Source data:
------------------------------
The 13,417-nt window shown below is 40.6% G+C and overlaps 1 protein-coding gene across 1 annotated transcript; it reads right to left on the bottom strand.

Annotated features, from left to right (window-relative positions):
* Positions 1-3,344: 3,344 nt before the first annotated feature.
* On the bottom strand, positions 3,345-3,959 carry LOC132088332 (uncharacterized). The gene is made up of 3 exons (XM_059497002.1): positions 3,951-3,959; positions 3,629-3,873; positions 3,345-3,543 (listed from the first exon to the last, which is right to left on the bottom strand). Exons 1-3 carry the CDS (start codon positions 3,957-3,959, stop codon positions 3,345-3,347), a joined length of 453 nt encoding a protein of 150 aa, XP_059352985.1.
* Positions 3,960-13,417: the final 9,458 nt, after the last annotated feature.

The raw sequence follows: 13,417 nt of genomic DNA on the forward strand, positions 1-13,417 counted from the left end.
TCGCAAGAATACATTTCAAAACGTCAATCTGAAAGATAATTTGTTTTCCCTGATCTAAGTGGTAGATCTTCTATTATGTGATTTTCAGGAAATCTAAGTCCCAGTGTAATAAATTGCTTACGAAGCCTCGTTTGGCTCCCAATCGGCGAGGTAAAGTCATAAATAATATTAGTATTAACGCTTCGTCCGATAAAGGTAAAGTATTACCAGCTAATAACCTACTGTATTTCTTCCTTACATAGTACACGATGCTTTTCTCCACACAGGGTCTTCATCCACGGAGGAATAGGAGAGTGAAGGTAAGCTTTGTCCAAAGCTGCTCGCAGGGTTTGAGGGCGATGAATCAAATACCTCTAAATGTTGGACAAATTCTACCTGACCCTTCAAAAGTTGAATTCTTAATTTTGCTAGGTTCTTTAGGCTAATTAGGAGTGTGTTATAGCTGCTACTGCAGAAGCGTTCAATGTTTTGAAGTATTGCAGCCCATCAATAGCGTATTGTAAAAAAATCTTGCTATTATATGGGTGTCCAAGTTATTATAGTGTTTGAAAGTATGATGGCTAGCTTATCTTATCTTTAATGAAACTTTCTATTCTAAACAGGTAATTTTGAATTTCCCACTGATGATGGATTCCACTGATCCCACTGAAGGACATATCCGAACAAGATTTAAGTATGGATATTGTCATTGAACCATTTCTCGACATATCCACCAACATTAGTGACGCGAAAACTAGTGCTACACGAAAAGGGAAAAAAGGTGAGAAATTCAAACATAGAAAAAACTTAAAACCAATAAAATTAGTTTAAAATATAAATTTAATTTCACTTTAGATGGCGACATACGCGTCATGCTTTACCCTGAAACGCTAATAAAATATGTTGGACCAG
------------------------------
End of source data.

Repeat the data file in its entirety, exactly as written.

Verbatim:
The 13,417-nt window shown below is 40.6% G+C and overlaps 1 protein-coding gene across 1 annotated transcript; it reads right to left on the bottom strand.

Annotated features, from left to right (window-relative positions):
* Positions 1-3,344: 3,344 nt before the first annotated feature.
* On the bottom strand, positions 3,345-3,959 carry LOC132088332 (uncharacterized). The gene is made up of 3 exons (XM_059497002.1): positions 3,951-3,959; positions 3,629-3,873; positions 3,345-3,543 (listed from the first exon to the last, which is right to left on the bottom strand). Exons 1-3 carry the CDS (start codon positions 3,957-3,959, stop codon positions 3,345-3,347), a joined length of 453 nt encoding a protein of 150 aa, XP_059352985.1.
* Positions 3,960-13,417: the final 9,458 nt, after the last annotated feature.

The raw sequence follows: 13,417 nt of genomic DNA on the forward strand, positions 1-13,417 counted from the left end.
TCGCAAGAATACATTTCAAAACGTCAATCTGAAAGATAATTTGTTTTCCCTGATCTAAGTGGTAGATCTTCTATTATGTGATTTTCAGGAAATCTAAGTCCCAGTGTAATAAATTGCTTACGAAGCCTCGTTTGGCTCCCAATCGGCGAGGTAAAGTCATAAATAATATTAGTATTAACGCTTCGTCCGATAAAGGTAAAGTATTACCAGCTAATAACCTACTGTATTTCTTCCTTACATAGTACACGATGCTTTTCTCCACACAGGGTCTTCATCCACGGAGGAATAGGAGAGTGAAGGTAAGCTTTGTCCAAAGCTGCTCGCAGGGTTTGAGGGCGATGAATCAAATACCTCTAAATGTTGGACAAATTCTACCTGACCCTTCAAAAGTTGAATTCTTAATTTTGCTAGGTTCTTTAGGCTAATTAGGAGTGTGTTATAGCTGCTACTGCAGAAGCGTTCAATGTTTTGAAGTATTGCAGCCCATCAATAGCGTATTGTAAAAAAATCTTGCTATTATATGGGTGTCCAAGTTATTATAGTGTTTGAAAGTATGATGGCTAGCTTATCTTATCTTTAATGAAACTTTCTATTCTAAACAGGTAATTTTGAATTTCCCACTGATGATGGATTCCACTGATCCCACTGAAGGACATATCCGAACAAGATTTAAGTATGGATATTGTCATTGAACCATTTCTCGACATATCCACCAACATTAGTGACGCGAAAACTAGTGCTACACGAAAAGGGAAAAAAGGTGAGAAATTCAAACATAGAAAAAACTTAAAACCAATAAAATTAGTTTAAAATATAAATTTAATTTCACTTTAGATGGCGACATACGCGTCATGCTTTACCCTGAAACGCTAATAAAATATGTTGGACCAG